Lawn Mowing Income – How Much Can You Make With a Lawnmowing Business?




Lawn Mowing Income - How Much Can You Make With a Lawnmowing Business?

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Lawn Mowing Income - How Much Can You Make With a Lawnmowing Business?

How Much Lawn Mowing Income Can You Make?

If you love being outdoors and taking care of lawns, then starting your own lawnmowing business may be the perfect way to make some extra income! With a little start-up capital and some elbow grease, you can soon be on your way to earning a great living while doing something you love. But how much can you really make? Keep reading to find out!

Income Potential for Lawnmowing Businesses

There is no set answer when it comes to how much income you can generate from a lawnmowing business. A lot will depend on the size of the lawns you are mowing, the frequency with which they need to be mowed, and the going rate in your area. However, we can give you a few ballpark figures to give you an idea of what is possible.

Most lawn-mowing contractors aim for around $60 an hour as a charge-out rate. This would mean that if you worked an 8-hour day, five days a week you could expect to turnover $2400 a week.

While this is achievable (I do it myself) it is not how it normally works as there are other factors at play. 

Other factors that affect your income

If you were to turnover $2400 a week on a $60 hour, you are going to need to be highly organised and focus on getting the work done. 

Things like breakdowns and quoting, debt collecting, and fueling up are all going to affect your results. 

Where fueling up and servicing your equipment can be done after hours, not all things can be planned and you will always lose a bit of time due to things like breakdowns etc. 

Travel time is a killer.

If your charge-out rate is $60 an hour then your actual turnover is more likely to be $50 an hour due to the time you are spending in the vehicle in between jobs.

This will also depend on the geographic area you are working too. The further apart your lawns are, the less you will earn. If your route is compact then you will earn more.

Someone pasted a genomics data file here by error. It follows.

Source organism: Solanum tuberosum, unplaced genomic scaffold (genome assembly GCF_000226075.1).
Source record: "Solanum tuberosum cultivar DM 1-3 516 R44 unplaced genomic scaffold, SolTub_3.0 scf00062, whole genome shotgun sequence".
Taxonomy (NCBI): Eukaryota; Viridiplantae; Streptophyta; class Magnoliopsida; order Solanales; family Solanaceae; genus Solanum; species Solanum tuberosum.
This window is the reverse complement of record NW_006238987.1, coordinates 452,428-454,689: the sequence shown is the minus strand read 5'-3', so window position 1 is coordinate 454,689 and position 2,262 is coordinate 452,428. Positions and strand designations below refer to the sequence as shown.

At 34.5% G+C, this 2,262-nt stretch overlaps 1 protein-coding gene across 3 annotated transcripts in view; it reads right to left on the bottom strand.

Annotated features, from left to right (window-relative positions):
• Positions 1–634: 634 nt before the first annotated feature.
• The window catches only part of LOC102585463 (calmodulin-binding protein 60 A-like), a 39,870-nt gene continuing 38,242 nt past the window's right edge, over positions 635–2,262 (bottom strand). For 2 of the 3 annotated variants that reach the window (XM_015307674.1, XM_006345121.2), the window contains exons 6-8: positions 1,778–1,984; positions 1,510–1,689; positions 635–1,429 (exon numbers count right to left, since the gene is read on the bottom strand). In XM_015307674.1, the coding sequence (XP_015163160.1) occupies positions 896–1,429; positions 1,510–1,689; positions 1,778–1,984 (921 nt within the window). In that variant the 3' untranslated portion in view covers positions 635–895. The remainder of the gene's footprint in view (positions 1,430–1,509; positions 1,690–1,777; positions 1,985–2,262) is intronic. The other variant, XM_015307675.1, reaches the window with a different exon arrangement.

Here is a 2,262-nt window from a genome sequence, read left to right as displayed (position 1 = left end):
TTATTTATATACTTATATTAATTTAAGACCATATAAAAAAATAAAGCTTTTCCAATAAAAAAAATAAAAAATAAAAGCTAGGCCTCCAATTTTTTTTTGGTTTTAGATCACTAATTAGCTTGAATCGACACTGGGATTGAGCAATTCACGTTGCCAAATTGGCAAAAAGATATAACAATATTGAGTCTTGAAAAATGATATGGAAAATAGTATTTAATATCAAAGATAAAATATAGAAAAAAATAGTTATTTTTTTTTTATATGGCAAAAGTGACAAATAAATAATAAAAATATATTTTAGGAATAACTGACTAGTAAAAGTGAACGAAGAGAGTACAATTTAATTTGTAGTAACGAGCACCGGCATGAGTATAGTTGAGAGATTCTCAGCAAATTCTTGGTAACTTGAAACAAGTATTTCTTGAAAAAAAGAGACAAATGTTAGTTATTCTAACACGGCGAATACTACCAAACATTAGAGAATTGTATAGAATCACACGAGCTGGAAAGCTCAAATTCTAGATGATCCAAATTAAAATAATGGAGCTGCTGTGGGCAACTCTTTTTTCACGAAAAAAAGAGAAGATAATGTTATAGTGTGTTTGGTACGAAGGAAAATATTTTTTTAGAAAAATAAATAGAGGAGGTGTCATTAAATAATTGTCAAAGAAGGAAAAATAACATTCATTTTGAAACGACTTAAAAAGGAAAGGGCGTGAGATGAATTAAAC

Another factor is the size of the lawns that you are mowing. Small lawns in a compact area would certainly pay more. I have always found that small to medium lawns work best for me but do bear in mind that I no longer use a ride-on so I don’t want large lawns. 

When I was doing ride-on work I found that the best jobs were on large rural lawns although I lost time due to the lawns being much further apart. 


One way to increase your income would be to consolidate your business. What do I mean by that? What I am talking about is making your travelling area smaller. 

Not only will this save you money on fuel it will also increase your bottom line. We used to package and sell lawns on the peripherals of our business every year. 

If you don’t want to sell them you could simply give them up. 

If you replaced one of your furthest lawns with a closer lawn once a month then you may end up travelling less, saving on fuel and making an extra $120 a week without working any harder. 


How about a pay rise?

If you are running close to forty hours a week then there is another option to start clicking over that magic figure of $2500 a week and that is to price increase. 

I don’t mean that you hit all of your customers at once with a price increase. If you are running a hundred customers then you could price increase one job a week and it would take you a couple of years to get through your list. 

You wouldn’t even feel any of the negative effects of this because any customers that cancelled would soon be replaced by the organic leads you would have coming in from time to time. 

Also, do make sure that you are timing your lawns and price-increasing the lowest paying lawns. You need to have actual figures to back this up. 

Do not go off gut feelings about which lawns need an increase. I have talked to contractors who thought a lawn was underpriced but it wasn’t, they just didn’t like the lawn. 

I have also met contractors who kept an underpriced lawn because they liked it. 

For maximum income, you need to pay attention to your mow times. 

Are you actively building your business? 

If you are actively building your business then you are going to have to allow time for quoting as well. You are not going to be able to quote when it suits you as some people won’t wait or will go with the first person that shows up.

Just yesterday I lost a quote because the phone rang while I was in the shower at home. They left a message and by the time I rang them back, half an hour later. The job had gone. I kid you not. 

If you have a smaller business and you are still doing lots of quoting then you will probably find your self earning less them $50 an hour. Consider that to be the cost of building your business. 

Once you have finished building and start bringing in $2500 a week, it will all be worth it. 

Running costs

Since this article is about income and not expenditure I won’t go into it too much here. My rule of thumb for any lawn mowing business starting off is that they retain 50% of the income in the business. This will cover other things like taxes, acc etc. 

If you run your business well and manage to keep all the other costs under 40% (which is possible) then you will be able to pay yourself a bonus of 10% of the previous year’s turnover after you have filed your yearly return.


As you can see, there is potential to make good money with a lawnmowing business! The key is to do your research, charge a competitive price, and provide quality service that will keep customers coming back. With a little effort, you could soon be raking in the dough!

Grow a six-figure lawn care businessStarting in your spare time

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